"I wanted to make sure they get a feel with the school," said Michelle Dickens, about their Harrison visit. "Tyler can get overwhelmed and I wanted them to see what it's like without anybody here."
Tyler was most impressed with the elementary school's library.
"It's cool," Tyler said, of his new school. "I love the library because I love reading. I love reading and doing computer work."
Zo said she and her family had gone school shopping the week before and she already has her Hello Kitty backpack and is ready for school.
"I'm really excited for them," Patty Batty said of her grandchildren starting school at Harrison. "It's just going to expand their horizons. I think it's going to be really good for them."
"I'm looking forward to meeting their teachers and also seeing their reactions to (school)," said Dickens.
DeVaney said he is looking forward to the new year at Harrison. He has plans for ways to develop a new "Harrison family" at the school and will incorporate some of the traditions he had at Lincoln into those that have been in place at Harrison.
"I find it exciting," DeVaney said, of changing schools. "We're going to create a new family of learners."
Tracy Bluth, a third-/fourth-grade special education teacher who just moved from Nisswa School to Harrison this summer, echoed DeVaney's excitement. It was sad for her to leave Nisswa after teaching there for 10 years but she's looking forward to the start of the new school year at Harrison.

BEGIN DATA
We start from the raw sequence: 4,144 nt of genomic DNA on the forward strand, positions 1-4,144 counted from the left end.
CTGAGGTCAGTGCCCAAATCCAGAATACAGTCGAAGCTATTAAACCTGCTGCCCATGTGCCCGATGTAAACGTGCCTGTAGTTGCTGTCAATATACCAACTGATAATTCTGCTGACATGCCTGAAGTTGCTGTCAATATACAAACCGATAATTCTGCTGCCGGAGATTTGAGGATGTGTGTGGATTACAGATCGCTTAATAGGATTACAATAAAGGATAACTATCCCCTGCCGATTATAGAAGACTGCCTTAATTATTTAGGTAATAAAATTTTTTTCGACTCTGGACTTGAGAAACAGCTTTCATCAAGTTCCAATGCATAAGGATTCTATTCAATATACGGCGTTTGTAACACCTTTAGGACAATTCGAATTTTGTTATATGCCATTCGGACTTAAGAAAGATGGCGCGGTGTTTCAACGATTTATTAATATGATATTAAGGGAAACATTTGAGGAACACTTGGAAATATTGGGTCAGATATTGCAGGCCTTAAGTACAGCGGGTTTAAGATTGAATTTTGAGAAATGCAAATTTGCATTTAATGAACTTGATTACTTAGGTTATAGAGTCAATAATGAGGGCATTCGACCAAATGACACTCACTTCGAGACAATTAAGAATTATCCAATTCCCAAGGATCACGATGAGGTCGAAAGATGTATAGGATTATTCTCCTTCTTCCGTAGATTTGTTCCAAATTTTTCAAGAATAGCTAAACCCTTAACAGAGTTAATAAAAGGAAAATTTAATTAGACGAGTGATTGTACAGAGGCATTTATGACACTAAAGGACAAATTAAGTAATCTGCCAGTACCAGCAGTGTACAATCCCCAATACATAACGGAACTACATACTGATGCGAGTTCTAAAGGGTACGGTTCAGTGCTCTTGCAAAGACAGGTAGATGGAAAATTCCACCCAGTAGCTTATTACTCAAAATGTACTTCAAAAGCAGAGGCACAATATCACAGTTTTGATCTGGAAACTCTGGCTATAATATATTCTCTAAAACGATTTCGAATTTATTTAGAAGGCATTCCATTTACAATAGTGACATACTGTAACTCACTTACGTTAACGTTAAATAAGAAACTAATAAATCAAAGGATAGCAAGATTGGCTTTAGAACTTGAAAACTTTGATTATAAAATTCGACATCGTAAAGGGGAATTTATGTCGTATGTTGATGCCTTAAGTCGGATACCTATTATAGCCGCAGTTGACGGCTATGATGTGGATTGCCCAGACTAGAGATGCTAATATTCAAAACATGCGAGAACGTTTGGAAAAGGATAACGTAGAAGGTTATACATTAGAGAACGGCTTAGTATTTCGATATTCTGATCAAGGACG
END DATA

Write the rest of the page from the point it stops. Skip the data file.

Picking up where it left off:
"I'm excited. I'm a little nervous, but I'm excited," said Bluth. "I'm just up for the challenge. New is good. Change is good."
Cora Larson stopped into Harrison School last week with her 5-year-old daughter, Autumn, who will be in kindergarten there this fall. The family moved to Brainerd in April and it was their first time visiting the school. While Autumn had been enrolled in preschool and knows what it's like to go to school, her mom conceded she was probably more nervous than her daughter.
"I'm nervous and excited at the same time," said Larson.
Her daughter's take on her new school?
"I like it," Autumn said with a smile.
JODIE TWEED may be reached at email@example.com or 855-5858.